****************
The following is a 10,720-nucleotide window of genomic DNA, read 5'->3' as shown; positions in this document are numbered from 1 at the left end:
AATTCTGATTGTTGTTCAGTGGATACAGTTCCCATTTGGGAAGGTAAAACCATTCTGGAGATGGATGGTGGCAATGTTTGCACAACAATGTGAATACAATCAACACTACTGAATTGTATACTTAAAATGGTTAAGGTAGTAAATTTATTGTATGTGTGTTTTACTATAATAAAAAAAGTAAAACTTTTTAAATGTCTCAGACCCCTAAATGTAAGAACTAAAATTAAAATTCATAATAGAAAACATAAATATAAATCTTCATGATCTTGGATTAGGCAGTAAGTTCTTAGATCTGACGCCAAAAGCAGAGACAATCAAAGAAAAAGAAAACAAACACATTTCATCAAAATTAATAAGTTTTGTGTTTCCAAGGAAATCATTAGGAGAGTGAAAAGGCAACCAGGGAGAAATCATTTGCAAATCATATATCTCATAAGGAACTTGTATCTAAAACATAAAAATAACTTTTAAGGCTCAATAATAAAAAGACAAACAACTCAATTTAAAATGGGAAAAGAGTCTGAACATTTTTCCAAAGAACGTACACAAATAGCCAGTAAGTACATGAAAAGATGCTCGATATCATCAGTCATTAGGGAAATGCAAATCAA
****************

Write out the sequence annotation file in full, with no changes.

The following is a 10,720-nucleotide window of genomic DNA, read 5'->3' as shown; positions in this document are numbered from 1 at the left end:
AATTCTGATTGTTGTTCAGTGGATACAGTTCCCATTTGGGAAGGTAAAACCATTCTGGAGATGGATGGTGGCAATGTTTGCACAACAATGTGAATACAATCAACACTACTGAATTGTATACTTAAAATGGTTAAGGTAGTAAATTTATTGTATGTGTGTTTTACTATAATAAAAAAAGTAAAACTTTTTAAATGTCTCAGACCCCTAAATGTAAGAACTAAAATTAAAATTCATAATAGAAAACATAAATATAAATCTTCATGATCTTGGATTAGGCAGTAAGTTCTTAGATCTGACGCCAAAAGCAGAGACAATCAAAGAAAAAGAAAACAAACACATTTCATCAAAATTAATAAGTTTTGTGTTTCCAAGGAAATCATTAGGAGAGTGAAAAGGCAACCAGGGAGAAATCATTTGCAAATCATATATCTCATAAGGAACTTGTATCTAAAACATAAAAATAACTTTTAAGGCTCAATAATAAAAAGACAAACAACTCAATTTAAAATGGGAAAAGAGTCTGAACATTTTTCCAAAGAACGTACACAAATAGCCAGTAAGTACATGAAAAGATGCTCGATATCATCAGTCATTAGGGAAATGCAAATCAA